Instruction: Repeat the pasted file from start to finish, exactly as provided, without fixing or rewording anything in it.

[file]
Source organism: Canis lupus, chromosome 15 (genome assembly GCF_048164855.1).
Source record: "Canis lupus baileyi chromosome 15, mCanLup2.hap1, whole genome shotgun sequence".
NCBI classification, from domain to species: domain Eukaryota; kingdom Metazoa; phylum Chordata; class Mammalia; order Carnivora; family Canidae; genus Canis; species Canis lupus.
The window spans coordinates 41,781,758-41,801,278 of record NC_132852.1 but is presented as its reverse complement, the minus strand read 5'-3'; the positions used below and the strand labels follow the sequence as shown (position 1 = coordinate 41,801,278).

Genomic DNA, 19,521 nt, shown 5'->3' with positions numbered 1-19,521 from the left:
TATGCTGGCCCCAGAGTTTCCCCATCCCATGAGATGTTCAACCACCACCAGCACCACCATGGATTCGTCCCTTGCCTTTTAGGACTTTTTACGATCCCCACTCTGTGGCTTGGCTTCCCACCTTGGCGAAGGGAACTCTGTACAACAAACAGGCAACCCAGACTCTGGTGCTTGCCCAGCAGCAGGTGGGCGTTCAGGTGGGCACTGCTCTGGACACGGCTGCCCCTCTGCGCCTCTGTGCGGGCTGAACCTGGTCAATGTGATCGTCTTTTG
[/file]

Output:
Source organism: Canis lupus, chromosome 15 (genome assembly GCF_048164855.1).
Source record: "Canis lupus baileyi chromosome 15, mCanLup2.hap1, whole genome shotgun sequence".
NCBI classification, from domain to species: domain Eukaryota; kingdom Metazoa; phylum Chordata; class Mammalia; order Carnivora; family Canidae; genus Canis; species Canis lupus.
The window spans coordinates 41,781,758-41,801,278 of record NC_132852.1 but is presented as its reverse complement, the minus strand read 5'-3'; the positions used below and the strand labels follow the sequence as shown (position 1 = coordinate 41,801,278).

Genomic DNA, 19,521 nt, shown 5'->3' with positions numbered 1-19,521 from the left:
TATGCTGGCCCCAGAGTTTCCCCATCCCATGAGATGTTCAACCACCACCAGCACCACCATGGATTCGTCCCTTGCCTTTTAGGACTTTTTACGATCCCCACTCTGTGGCTTGGCTTCCCACCTTGGCGAAGGGAACTCTGTACAACAAACAGGCAACCCAGACTCTGGTGCTTGCCCAGCAGCAGGTGGGCGTTCAGGTGGGCACTGCTCTGGACACGGCTGCCCCTCTGCGCCTCTGTGCGGGCTGAACCTGGTCAATGTGATCGTCTTTTG